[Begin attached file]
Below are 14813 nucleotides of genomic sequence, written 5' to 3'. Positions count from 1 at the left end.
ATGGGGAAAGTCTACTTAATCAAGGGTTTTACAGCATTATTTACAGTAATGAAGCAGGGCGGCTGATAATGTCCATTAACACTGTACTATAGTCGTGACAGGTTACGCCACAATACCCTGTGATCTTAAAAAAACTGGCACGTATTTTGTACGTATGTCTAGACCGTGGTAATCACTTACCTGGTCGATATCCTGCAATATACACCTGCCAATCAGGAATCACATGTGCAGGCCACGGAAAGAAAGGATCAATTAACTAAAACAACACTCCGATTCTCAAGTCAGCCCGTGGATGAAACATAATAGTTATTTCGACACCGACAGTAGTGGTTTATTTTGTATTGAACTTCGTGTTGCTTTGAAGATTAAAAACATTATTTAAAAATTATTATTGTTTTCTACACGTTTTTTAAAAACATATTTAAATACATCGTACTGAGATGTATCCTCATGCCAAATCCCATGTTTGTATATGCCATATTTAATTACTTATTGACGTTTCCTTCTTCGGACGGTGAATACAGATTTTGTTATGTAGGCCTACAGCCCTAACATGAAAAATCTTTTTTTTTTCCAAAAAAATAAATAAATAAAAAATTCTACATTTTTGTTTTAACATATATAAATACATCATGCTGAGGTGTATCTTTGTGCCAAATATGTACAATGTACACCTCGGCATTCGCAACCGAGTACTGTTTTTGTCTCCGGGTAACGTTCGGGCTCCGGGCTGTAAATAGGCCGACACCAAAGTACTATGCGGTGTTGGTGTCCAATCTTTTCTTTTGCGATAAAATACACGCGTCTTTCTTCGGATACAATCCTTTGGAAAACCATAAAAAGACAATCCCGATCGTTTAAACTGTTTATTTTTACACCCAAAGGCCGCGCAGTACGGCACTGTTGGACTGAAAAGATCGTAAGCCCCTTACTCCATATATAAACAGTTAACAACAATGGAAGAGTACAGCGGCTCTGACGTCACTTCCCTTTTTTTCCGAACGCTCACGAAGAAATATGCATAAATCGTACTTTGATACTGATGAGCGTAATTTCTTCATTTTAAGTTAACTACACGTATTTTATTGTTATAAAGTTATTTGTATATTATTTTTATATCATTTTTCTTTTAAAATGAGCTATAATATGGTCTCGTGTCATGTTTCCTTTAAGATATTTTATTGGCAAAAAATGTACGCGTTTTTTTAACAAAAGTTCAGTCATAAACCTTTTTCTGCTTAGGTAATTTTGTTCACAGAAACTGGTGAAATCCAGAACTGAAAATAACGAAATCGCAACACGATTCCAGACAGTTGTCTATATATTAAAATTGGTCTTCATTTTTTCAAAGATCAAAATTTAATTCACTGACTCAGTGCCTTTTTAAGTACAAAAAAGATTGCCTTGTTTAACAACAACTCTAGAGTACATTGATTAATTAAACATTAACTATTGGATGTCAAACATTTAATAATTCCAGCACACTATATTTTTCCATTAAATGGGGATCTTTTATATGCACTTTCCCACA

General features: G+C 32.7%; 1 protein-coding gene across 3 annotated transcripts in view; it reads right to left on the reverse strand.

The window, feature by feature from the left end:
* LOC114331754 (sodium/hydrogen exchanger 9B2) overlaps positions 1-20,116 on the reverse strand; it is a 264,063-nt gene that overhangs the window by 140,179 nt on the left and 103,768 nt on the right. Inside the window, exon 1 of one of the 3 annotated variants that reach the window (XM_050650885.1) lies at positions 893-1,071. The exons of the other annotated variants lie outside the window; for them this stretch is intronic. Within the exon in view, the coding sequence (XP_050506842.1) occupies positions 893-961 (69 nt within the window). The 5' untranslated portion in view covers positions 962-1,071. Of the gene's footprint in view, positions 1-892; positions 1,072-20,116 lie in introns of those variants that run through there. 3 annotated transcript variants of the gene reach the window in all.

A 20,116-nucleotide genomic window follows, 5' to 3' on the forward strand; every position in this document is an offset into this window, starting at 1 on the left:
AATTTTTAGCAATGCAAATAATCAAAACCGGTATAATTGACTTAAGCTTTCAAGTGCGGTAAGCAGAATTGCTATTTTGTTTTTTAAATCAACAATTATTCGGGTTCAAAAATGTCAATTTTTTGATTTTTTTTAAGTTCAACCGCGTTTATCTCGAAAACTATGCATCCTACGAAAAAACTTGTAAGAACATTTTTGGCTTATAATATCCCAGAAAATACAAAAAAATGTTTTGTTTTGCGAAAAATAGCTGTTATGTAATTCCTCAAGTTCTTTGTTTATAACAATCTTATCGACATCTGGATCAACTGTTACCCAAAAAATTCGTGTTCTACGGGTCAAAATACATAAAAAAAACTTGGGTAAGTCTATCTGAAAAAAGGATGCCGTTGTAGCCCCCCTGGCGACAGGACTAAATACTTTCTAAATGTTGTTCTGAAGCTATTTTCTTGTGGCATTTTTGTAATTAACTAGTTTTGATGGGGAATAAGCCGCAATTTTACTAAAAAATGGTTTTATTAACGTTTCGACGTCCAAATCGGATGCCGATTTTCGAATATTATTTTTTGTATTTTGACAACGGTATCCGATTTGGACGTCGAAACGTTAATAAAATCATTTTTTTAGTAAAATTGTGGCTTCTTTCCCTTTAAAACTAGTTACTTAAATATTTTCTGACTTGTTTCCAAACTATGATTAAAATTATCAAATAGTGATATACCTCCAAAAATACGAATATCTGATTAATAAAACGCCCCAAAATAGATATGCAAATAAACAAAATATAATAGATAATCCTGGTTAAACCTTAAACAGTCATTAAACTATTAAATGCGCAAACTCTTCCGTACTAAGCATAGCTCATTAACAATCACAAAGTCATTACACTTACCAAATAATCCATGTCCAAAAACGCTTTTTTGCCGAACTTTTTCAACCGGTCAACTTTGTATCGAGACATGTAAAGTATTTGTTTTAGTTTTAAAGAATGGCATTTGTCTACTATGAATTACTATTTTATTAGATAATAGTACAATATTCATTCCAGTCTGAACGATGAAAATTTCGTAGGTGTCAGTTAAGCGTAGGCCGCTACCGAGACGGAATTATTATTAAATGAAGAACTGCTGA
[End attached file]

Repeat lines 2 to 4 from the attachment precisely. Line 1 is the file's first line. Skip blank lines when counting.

ATGGGGAAAGTCTACTTAATCAAGGGTTTTACAGCATTATTTACAGTAATGAAGCAGGGCGGCTGATAATGTCCATTAACACTGTACTATAGTCGTGACAGGTTACGCCACAATACCCTGTGATCTTAAAAAAACTGGCACGTATTTTGTACGTATGTCTAGACCGTGGTAATCACTTACCTGGTCGATATCCTGCAATATACACCTGCCAATCAGGAATCACATGTGCAGGCCACGGAAAGAAAGGATCAATTAACTAAAACAACACTCCGATTCTCAAGTCAGCCCGTGGATGAAACATAATAGTTATTTCGACACCGACAGTAGTGGTTTATTTTGTATTGAACTTCGTGTTGCTTTGAAGATTAAAAACATTATTTAAAAATTATTATTGTTTTCTACACGTTTTTTAAAAACATATTTAAATACATCGTACTGAGATGTATCCTCATGCCAAATCCCATGTTTGTATATGCCATATTTAATTACTTATTGACGTTTCCTTCTTCGGACGGTGAATACAGATTTTGTTATGTAGGCCTACAGCCCTAACATGAAAAATCTTTTTTTTTTCCAAAAAAATAAATAAATAAAAAATTCTACATTTTTGTTTTAACATATATAAATACATCATGCTGAGGTGTATCTTTGTGCCAAATATGTACAATGTACACCTCGGCATTCGCAACCGAGTACTGTTTTTGTCTCCGGGTAACGTTCGGGCTCCGGGCTGTAAATAGGCCGACACCAAAGTACTATGCGGTGTTGGTGTCCAATCTTTTCTTTTGCGATAAAATACACGCGTCTTTCTTCGGATACAATCCTTTGGAAAACCATAAAAAGACAATCCCGATCGTTTAAACTGTTTATTTTTACACCCAAAGGCCGCGCAGTACGGCACTGTTGGACTGAAAAGATCGTAAGCCCCTTACTCCATATATAAACAGTTAACAACAATGGAAGAGTACAGCGGCTCTGACGTCACTTCCCTTTTTTTCCGAACGCTCACGAAGAAATATGCATAAATCGTACTTTGATACTGATGAGCGTAATTTCTTCATTTTAAGTTAACTACACGTATTTTATTGTTATAAAGTTATTTGTATATTATTTTTATATCATTTTTCTTTTAAAATGAGCTATAATATGGTCTCGTGTCATGTTTCCTTTAAGATATTTTATTGGCAAAAAATGTACGCGTTTTTTTAACAAAAGTTCAGTCATAAACCTTTTTCTGCTTAGGTAATTTTGTTCACAGAAACTGGTGAAATCCAGAACTGAAAATAACGAAATCGCAACACGATTCCAGACAGTTGTCTATATATTAAAATTGGTCTTCATTTTTTCAAAGATCAAAATTTAATTCACTGACTCAGTGCCTTTTTAAGTACAAAAAAGATTGCCTTGTTTAACAACAACTCTAGAGTACATTGATTAATTAAACATTAACTATTGGATGTCAAACATTTAATAATTCCAGCACACTATATTTTTCCATTAAATGGGGATCTTTTATATGCACTTTCCCACA

General features: G+C 32.7%; 1 protein-coding gene across 3 annotated transcripts in view; it reads right to left on the reverse strand.

The window, feature by feature from the left end: